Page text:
One Nation – the UKIP-ization of Australian politics

AAP photo

 

By

Rupen Savoulian

One Nation, the anti-immigrant ultra-right wing political party, has made a huge comeback into Australian politics in the wake of the July 2 2016 federal election. This requires a number of observations to explain its rise, the underlying factors for its reemergence into national prominence, and its impact on Australian political life.

However, firstly, let us start with some definitions to set the parameters for this article, and subsequent discussion:

 

One Nation is the corresponding Australian analogue of the British far-right party, United Kingdom Independence Party (UKIP). The latter, having become widely known for its xenophobic and racist pronouncements during the Brexit campaign, shifted political debate in Britain sharply to the right. This is the same impact that One Nation has had, and is having, in Australia. The UKIP-ization of Australian political life refers to the growing trend in political debate of attacking immigration as a unique and insidious threat to the nation.

The term UKIP-ization is not originally mine, but was created by English sociologist and blogger Richard Seymour, whose writings are an incisive and perceptive commentary on the political situation in Britain. Seymour elaborated on the tendency by UKIP, and other similar ultra-right parties in Europe, to exploit anti-establishment discontent in the population, and to misdirect them into an anti-immigrant and pro-business electoral platform. It is no surprise that anti-immigrant politicking has found electoral expression in the right-wing forces coalescing around One Nation, because the established major parties have provided oxygen to toxic xenophobic sentiment for many decades. In an insightful article for New Matilda magazine, Michael Brull elaborates that without ideological and political support from major conservative political figures in Australia, such as former Prime Ministers John Howard and Tony Abbott, the One Nation party would not have found a responsive electorate.

Brull contends that One Nation and its leader, Pauline Hanson, deserve derision and scorn for the absurd and hateful comments they make. However, their statements do not occur in a political vacuum:

 

Hanson presents a lowbrow version of concerns that have been legitimised for years by the Coalition and major media outlets. The biggest difference is that they do so in more sophisticated language, aimed at a wealthier constituency. When wealthy and well-connected people use high-brow language to express the same concerns, their friends and associates come out of the woodwork to assure the public that it’s not racist. As this elite racism trickles down, and is expressed in more direct language, the elite disingenuously disowns it. In some ways, this is similar to the original rise of Hanson, except that the primary target then wasn’t Muslims, but Asians.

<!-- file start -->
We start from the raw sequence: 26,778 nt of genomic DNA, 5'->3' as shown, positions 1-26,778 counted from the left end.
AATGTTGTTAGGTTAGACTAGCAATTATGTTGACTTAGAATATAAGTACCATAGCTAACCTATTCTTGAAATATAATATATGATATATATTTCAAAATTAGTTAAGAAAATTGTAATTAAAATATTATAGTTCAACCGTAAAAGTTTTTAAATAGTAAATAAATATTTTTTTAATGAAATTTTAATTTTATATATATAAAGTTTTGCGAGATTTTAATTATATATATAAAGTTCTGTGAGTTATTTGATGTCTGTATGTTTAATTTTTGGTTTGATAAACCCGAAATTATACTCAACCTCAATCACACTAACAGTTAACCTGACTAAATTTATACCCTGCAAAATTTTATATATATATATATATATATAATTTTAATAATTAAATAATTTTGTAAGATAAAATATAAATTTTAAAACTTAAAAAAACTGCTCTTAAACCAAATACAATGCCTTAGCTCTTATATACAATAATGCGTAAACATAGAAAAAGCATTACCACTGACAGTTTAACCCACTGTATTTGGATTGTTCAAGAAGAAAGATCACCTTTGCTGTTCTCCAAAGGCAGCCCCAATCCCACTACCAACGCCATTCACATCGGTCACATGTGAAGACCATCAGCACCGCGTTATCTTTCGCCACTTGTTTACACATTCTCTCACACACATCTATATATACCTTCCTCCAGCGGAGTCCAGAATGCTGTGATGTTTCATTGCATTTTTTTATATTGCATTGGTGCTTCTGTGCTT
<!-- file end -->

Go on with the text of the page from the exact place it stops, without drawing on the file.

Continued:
Let us not forget that racism is not an exclusively working class manifestation; the financial and political elite, which often wraps itself in a cosmopolitan disguise, is the origin of Australian racism. As Brull explains it:

 

Hanson didn’t invent anti-Asian racism. It was a low-brow version of the anti-Asian position led by conservative luminaries Blainey and Howard for over a decade. Blainey had not himself said he was opposed to Asian immigration. Instead, he had ventriloquised supposed working-class angst. They were the ones whose anti-Asian racism we had to cater to and worry about. This position then slowly trickled down, and found its new political advocate in Hanson. She did not use his sophisticated framing, or highbrow language. She argued crudely that she didn’t want so many Asians in Australia.

Just Hanson’s ground was paved for her, so the Liberals went down the path she suggested. The other day, her Facebook page replied to a critic suggesting that One Nation would never be able to deliver on their policies. She retorted quite effectively: “I guess the idea of temporary protection visas, the abolishment of ATSIC, offshore detention processing centres, the deportation of foreign criminals, the reduction in immigration numbers sound ‘crazy’ to you? They were all policies of mine adopted by John Howard and the Liberals.”

 

The Australian capitalist social pyramid has been white at the top – but has allowed a few non-Anglo-origin faces into its ranks to maintain the illusion of racial harmony. At the bottom of the pyramid, it is definitely multi-ethnic and multi-coloured – with the first nations of Australia squashed beneath the base. Let us not ignore the well-educated and financially secure bigot; being part of the financial elite does not endow a person with non-racist sentiments. One Nation plays on this issue; posing as a champion of working people, it portrays the ‘Aussie worker’ as being the victim of an immigrant-friendly and economically powerful multicultural elite. Make no mistake – Australians of all backgrounds have seen a decline in their living standards, attacks on wages, the shifting of wealth from working people into the hands of the ruling class. The dislocation of the working class is very real, and people are looking for someone to blame.